March is the month for big-time basketball games — professional, college and high school.
I got a head start on March Madness when I saw some big games Saturday. Montgomery County Special Olympics held its eighth annual exhibition of unified basketball at Blessed Sacrament School in Chevy Chase. The gym was packed with cheerleaders, parents and friends. The walls were covered with posters made by third- and fourth-graders at the school. And all the elementary, middle and high school unified teams were playing hard and having fun.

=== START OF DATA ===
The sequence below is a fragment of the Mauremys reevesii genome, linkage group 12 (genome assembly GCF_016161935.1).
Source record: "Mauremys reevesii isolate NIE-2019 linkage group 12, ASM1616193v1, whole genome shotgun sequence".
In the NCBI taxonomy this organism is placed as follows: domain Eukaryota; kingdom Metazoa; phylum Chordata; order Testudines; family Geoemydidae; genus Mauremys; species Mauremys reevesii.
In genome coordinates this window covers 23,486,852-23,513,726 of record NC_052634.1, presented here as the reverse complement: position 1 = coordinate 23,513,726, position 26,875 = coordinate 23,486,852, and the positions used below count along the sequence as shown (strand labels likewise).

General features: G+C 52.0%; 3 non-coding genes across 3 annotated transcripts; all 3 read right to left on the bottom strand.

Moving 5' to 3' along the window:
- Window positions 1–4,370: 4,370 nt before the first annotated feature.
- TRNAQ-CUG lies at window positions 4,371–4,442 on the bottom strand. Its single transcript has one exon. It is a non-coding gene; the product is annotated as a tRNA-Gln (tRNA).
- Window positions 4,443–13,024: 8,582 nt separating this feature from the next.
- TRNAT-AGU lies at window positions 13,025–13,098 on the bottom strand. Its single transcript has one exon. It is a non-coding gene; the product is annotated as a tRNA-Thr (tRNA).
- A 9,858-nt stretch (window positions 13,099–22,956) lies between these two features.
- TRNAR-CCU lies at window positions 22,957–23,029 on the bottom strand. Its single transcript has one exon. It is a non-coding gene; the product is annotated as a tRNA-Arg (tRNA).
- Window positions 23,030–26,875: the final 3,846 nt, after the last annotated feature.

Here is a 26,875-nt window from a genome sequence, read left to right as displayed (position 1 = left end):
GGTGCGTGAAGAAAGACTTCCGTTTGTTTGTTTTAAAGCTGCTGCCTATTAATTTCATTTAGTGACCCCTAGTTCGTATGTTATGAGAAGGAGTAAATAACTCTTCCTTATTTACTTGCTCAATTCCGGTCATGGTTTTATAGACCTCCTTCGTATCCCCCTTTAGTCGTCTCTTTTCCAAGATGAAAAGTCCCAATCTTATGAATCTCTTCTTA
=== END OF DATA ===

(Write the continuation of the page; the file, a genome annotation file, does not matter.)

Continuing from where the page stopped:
So what’s unified basketball? It’s a program in which players with mental (and sometimes physical) disabilities play with kids who are volunteers, called unified partners. In basketball, the unified partners rebound, pass and sometimes push a special athlete’s wheelchair.
As Brian Ross, a seventh-grader at St. Albans School in Washington, explained to me, “You just try to help and get everyone involved.”
I’ve been watching unified teams practice for weeks, and the games are like most kids’ games. Pamela Yerg, the director of Special Olympics in Montgomery County, says sports are a great way for special athletes to work on their skills, get exercise and make friends.